Welcome to the Homogocene

 

The snow has started to melt off the pasture behind our house, revealing an emerald-green carpet of grass. It’s a welcome sight, but how, you might wonder, could the grass already be green in mid-February? Because it is cheatgrass, an exotic Eurasian species that springs up and matures faster than any of the West’s native grasses. Cheatgrass likely made its way to our continent in a grain shipment from Europe in the late 1800s, and it now covers more than 40 million acres of Western rangelands, an area larger than California.

Cheatgrass is hardly the only exotic on our place. Along the back fence, a dense monocrop of Russian knapweed thrives in an unirrigated area trampled by the hooves of exotic cows and horses. Russian olive trees have sprung up in thickets alongside the irrigation ditch, right next to the Chinese elms. European starlings nest in the old cottonwood trees, using holes formerly occupied by native woodpeckers. And no doubt the West Nile virus, first identified in northern Uganda in 1937, lurks in the patch of wetlands below the house; some scientists speculate that it made its way to the U.S. in the late 1990s via an airplane that harbored an infected mosquito.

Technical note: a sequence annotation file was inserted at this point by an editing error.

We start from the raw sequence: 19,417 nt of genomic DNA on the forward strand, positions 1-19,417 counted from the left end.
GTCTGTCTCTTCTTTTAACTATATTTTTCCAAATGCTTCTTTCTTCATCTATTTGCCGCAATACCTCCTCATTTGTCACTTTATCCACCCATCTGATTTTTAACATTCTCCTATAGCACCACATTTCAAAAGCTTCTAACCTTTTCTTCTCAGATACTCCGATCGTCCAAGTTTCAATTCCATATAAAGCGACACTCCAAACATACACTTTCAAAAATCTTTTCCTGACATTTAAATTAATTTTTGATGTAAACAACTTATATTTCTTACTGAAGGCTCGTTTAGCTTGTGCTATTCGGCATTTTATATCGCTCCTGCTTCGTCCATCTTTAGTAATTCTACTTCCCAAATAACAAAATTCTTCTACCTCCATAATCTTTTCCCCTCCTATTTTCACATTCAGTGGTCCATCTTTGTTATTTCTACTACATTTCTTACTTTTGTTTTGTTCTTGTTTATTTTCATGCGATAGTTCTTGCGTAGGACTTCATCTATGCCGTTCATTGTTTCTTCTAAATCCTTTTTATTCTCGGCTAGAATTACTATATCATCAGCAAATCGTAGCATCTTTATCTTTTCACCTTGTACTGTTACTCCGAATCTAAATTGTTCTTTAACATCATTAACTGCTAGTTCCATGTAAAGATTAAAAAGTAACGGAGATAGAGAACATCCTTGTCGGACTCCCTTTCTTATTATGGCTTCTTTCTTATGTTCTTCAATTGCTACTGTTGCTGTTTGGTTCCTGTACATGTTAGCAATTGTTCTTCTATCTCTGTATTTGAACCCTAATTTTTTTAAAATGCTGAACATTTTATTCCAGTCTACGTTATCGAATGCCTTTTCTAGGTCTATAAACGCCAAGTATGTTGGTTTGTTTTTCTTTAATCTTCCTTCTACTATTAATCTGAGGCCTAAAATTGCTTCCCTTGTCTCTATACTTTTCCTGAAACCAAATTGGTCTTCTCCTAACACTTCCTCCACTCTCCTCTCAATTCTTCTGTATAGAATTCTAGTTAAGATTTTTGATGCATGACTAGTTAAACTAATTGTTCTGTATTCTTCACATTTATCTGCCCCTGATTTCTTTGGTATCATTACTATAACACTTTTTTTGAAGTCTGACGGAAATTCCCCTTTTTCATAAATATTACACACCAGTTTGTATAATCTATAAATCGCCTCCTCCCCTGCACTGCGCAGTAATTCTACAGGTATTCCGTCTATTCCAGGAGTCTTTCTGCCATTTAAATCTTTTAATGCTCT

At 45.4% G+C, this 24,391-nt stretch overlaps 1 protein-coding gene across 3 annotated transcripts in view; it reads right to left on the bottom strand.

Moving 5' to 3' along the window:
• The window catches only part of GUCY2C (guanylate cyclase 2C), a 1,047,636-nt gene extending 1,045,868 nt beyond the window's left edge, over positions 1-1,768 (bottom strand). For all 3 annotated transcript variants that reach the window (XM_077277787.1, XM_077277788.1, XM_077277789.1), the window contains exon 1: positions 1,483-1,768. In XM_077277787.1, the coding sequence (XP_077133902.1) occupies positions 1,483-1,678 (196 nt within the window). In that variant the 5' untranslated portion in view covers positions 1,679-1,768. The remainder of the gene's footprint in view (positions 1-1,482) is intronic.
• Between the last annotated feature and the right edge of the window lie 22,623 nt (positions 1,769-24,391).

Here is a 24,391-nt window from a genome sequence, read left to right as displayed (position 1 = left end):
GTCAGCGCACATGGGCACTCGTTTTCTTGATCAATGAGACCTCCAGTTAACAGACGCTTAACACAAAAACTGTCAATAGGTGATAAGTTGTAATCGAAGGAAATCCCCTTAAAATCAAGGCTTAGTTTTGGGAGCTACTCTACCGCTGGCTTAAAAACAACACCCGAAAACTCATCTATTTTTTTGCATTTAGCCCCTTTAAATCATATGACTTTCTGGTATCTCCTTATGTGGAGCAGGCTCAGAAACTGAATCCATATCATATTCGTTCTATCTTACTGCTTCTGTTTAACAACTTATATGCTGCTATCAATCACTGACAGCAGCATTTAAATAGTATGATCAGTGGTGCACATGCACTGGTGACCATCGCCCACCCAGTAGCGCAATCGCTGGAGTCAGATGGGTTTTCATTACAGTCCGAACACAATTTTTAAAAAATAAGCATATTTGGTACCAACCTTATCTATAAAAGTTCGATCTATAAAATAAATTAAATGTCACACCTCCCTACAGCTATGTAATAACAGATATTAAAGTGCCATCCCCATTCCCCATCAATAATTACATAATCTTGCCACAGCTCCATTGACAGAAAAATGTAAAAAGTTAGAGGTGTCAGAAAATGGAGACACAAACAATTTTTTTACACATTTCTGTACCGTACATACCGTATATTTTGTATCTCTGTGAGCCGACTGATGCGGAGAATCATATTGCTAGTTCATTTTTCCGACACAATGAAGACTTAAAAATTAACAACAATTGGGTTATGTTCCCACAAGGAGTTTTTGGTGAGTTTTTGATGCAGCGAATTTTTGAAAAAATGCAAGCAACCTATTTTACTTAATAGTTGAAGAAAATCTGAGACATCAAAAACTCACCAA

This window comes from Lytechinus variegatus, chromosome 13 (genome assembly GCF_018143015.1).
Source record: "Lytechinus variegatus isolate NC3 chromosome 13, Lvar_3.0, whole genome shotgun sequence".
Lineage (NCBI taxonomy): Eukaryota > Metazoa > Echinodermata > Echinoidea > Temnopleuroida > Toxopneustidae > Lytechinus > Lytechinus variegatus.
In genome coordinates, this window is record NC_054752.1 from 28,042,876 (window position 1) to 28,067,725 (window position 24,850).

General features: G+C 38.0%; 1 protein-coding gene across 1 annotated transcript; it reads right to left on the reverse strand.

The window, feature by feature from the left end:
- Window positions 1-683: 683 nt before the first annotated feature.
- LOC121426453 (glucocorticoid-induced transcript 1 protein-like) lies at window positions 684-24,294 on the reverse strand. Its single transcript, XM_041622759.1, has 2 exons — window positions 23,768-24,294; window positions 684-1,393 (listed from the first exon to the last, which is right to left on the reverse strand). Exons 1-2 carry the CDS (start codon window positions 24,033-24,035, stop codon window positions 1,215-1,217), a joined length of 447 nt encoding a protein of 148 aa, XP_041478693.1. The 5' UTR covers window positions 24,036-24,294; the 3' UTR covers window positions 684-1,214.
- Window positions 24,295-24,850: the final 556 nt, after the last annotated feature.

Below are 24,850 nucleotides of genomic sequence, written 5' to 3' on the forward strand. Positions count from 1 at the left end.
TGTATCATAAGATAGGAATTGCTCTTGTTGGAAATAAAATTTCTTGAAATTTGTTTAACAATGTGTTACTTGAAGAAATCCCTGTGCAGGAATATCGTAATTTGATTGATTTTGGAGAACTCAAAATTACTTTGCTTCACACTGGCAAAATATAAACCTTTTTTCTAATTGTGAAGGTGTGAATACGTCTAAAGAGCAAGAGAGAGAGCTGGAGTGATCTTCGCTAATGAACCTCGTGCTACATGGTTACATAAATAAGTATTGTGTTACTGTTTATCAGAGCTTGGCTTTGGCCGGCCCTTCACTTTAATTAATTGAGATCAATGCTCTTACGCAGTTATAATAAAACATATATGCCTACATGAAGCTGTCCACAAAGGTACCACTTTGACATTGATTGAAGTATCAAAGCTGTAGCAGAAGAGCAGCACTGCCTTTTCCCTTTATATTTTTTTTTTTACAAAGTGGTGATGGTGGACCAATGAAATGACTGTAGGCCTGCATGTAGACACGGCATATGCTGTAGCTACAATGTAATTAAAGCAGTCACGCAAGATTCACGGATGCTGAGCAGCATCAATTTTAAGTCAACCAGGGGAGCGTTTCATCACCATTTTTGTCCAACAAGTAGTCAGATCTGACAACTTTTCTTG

The urge to spread into new habitats and bring along our own menagerie of plants and animals is as old as the human species. As Yvonne Baskin notes in her wonderful book on exotic species invasions, A Plague of Rats and Rubbervines, neolithic travelers undoubtedly brought dogs and plants with them as they moved from continent to continent. Hieroglyphs reveal that the Queen of Egypt sent ships to collect foreign trees for her gardens at least 3,000 years before Columbus.

But because of modern transportation systems and an ever more global economy, our biotic mixing — intentional and unintentional — has increased at a frightening pace. Some scientists have dubbed the current era the Homogocene, a time when weedy generalist species will take over large portions of the globe, pushing out the specialist species that developed in isolation.

The subject of this issue’s cover story, the quagga mussel, is one of those weedy winners. It has taken to North American waters — and within the last year the lower Colorado River — as if it always belonged here.

So why should we care about yet another species flexing its muscle in the New World? First, as they multiply and clog aqueducts and pipes, the quagga, and its relative, the zebra mussel, could cause an immense and expensive headache for Western water managers. Second, and perhaps more important: Michelle Nijhuis’ quagga story shows how difficult it is to stop the movement of just one invasive species, even when you have decades to prepare, and you mount extensive education campaigns.

It’s too late to return the West to its pre-Columbian state. But if we want the region to support a large proportion of its native flora and fauna, we’ll need a much higher level of societal commitment to exotics control than we have shown to date. Otherwise, the West, long seen as a region isolated by its vast distances and harsh climate, will support ecosystems that look no different than any other semi-arid place on Earth.